The First Step

Addiction treatment programs are customizable, allowing doctors to pull together treatments that are designed to help with the right problem at the right time. In order to provide this care, however, medical professionals need to spend a significant amount of time assessing the person to determine what – if anything – is occurring alongside the addiction issue. People who have not been diagnosed with OCD in the past, but who seem to be demonstrating some ritualistic behaviors and/or some compulsions they’re unable to control, might learn that they have OCD for the very first time when they enter a program for addiction.

There is no blood test or brain scan that can diagnose OCD. Instead, medical professionals ask questions such as:

  • Do you have thoughts that seem silly or frightening?
  • Are you worried you’ll be aggressive, when you would rather not act that way?
  • Are you worried about germs?
  • Does disorder and disarray bother you?
  • How often do you wash your hands every day?
  • Do you ever need to “check” things repeatedly to make sure they’re done right?

Positive answers to multiple questions like this can indicate that OCD is playing a role in the addiction issue. With this knowledge, medical professionals can begin to create the right program to address both problems at the same time.

Treatment Choices

As part of a comprehensive treatment program, the person might be provided with an antidepressant medication. It’s important to remember that using an antidepressant isn’t the same as using drugs or alcohol to treat OCD. An antidepressant is designed to correct a chemical imbalance in the brain that might be encouraging the person to abuse drugs or alcohol. Antidepressants don’t cause people to feel “high” and using the medications won’t get the person in legal trouble. They are valid treatments for the mental health issue the person faces.

NIMH reports that some people with OCD benefit from exposure-based psychotherapy. Here, the person with OCD works with a therapist to determine the triggers that seem to make an obsession develop and grow stronger. Then, the therapist and the person begin to slowly approach and work with that trigger, taking small steps closer and closer to the object until it seems to lose its power. For example, a person with OCD might become convinced that he or she will hurt people if they walk through a crowd. In therapy, they might look at pictures of crowds, then stand near a crowd, then stand near two strangers and then enter the crowd. Throughout, their therapist will give them tips on managing their stress and dealing with their fears.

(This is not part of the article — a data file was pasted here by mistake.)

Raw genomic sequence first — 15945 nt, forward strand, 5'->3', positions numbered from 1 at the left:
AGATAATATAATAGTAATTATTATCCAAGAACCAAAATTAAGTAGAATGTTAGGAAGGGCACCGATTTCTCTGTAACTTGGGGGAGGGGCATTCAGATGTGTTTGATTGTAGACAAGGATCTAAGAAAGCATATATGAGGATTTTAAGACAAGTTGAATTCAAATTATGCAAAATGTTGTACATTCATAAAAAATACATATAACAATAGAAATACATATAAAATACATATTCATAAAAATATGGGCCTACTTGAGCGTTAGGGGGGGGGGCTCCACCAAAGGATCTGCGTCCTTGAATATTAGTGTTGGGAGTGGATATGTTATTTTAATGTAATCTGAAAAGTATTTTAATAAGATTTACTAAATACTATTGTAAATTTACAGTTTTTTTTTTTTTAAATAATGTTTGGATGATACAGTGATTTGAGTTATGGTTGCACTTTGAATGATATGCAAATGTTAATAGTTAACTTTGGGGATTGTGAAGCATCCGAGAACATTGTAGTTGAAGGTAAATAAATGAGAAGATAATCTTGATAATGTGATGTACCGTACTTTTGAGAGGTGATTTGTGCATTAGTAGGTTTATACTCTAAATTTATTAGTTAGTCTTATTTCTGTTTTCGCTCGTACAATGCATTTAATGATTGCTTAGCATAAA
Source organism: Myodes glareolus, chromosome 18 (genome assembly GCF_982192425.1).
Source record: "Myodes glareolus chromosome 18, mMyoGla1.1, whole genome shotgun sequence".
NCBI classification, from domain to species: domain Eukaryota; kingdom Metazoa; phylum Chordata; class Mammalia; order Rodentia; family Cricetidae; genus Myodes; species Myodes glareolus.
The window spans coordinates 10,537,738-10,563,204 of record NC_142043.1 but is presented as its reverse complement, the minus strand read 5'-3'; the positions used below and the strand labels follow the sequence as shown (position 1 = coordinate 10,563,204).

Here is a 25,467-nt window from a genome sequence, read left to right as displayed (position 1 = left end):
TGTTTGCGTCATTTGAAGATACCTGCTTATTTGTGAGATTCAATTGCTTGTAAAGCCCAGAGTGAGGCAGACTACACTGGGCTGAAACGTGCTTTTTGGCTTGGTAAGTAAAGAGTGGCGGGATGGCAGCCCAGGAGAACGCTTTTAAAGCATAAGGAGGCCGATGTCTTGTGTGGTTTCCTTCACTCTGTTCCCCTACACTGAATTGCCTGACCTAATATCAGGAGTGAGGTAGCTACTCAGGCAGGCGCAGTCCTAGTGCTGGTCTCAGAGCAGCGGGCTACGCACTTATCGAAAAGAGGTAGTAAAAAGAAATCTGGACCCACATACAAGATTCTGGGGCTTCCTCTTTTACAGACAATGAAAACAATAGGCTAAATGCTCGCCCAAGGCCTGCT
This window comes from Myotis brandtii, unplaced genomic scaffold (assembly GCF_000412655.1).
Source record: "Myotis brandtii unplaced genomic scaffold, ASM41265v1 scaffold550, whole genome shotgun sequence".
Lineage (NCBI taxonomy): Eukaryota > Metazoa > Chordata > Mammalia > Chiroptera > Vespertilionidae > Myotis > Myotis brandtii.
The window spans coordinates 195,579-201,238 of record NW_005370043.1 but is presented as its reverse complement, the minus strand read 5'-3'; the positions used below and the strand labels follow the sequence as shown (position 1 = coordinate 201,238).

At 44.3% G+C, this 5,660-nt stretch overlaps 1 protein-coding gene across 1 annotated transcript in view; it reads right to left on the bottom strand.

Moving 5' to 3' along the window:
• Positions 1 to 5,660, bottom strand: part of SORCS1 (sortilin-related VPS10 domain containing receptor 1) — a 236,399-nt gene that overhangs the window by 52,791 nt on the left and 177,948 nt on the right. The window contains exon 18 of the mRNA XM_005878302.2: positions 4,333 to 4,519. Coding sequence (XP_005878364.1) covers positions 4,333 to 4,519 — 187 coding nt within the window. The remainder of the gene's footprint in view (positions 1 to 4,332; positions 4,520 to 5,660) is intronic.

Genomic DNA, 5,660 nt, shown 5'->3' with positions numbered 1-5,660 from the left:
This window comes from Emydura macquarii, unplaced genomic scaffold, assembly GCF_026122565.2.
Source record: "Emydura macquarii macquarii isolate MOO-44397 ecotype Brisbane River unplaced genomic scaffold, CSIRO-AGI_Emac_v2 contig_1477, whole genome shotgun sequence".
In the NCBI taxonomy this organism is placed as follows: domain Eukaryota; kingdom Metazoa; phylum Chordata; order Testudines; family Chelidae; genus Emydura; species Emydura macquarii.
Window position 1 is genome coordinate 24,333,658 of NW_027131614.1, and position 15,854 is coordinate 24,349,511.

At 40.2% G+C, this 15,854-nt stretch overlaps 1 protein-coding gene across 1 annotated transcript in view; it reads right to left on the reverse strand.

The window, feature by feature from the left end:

In addition, therapists work closely to help people manage their anxiety as they go through withdrawal symptoms from drugs and alcohol. Sometimes, withdrawal can make OCD symptoms much worse in the short run, and therapists can do their part to ease those symptoms with medications, extra therapy sessions and access to support groups. This targeted therapy, in which both the addiction and the OCD are given equal weight and both are managed appropriately, can help to make real recovery possible, in part, because people are more likely to stay enrolled in therapy programs when they feel those programs are truly providing help. A study published in the Journal of Substance Abuse Treatment found that people who received treatment for both their OCD and their substance abuse issue tended to stay in treatment longer than people who received help for only one issue and not the other. Dropping out of treatment often means returning to substance use and abuse, so it’s important for people to stay enrolled in treatment programs. By providing targeted treatments, therapists do their part to ensure that people stay engaged in the process of recovery.

Making a Choice

While Dual Diagnosis treatment might provide the best chances for a solid recovery, it’s not the sort of care that every program can provide. For example, some programs focus only on mental health issues, but they don’t have the ability to provide medical supervision required for withdrawal from drugs like heroin or prescription medications. Other programs provide supervision for drug abuse problems, but they don’t have mental health experts on staff to assist with OCD concerns. It’s incredibly important for people with a Dual Diagnosis to choose a program that can provide therapies for both issues at the same time.

During a search for a facility, families can consider asking questions such as:

  • What sorts of addictions do you treat?
  • How many people with OCD have you treated?
  • Do you have licensed therapists on staff?
  • How do you tailor the programs you provide to meet the needs of your patients?

Programs that provide Dual Diagnosis services are happy to answer these questions and discuss the care they provide. Programs that do not provide these services may not be able to answer these questions so easily, and they might best be avoided.

At Michael’s House, our programs are designed to meet the needs of people who have Dual Diagnosis issues. We have a significant amount of information to share with you about our treatment philosophy, success rates, and more. Please contact us today at 760-548-4032 to find out about our approach.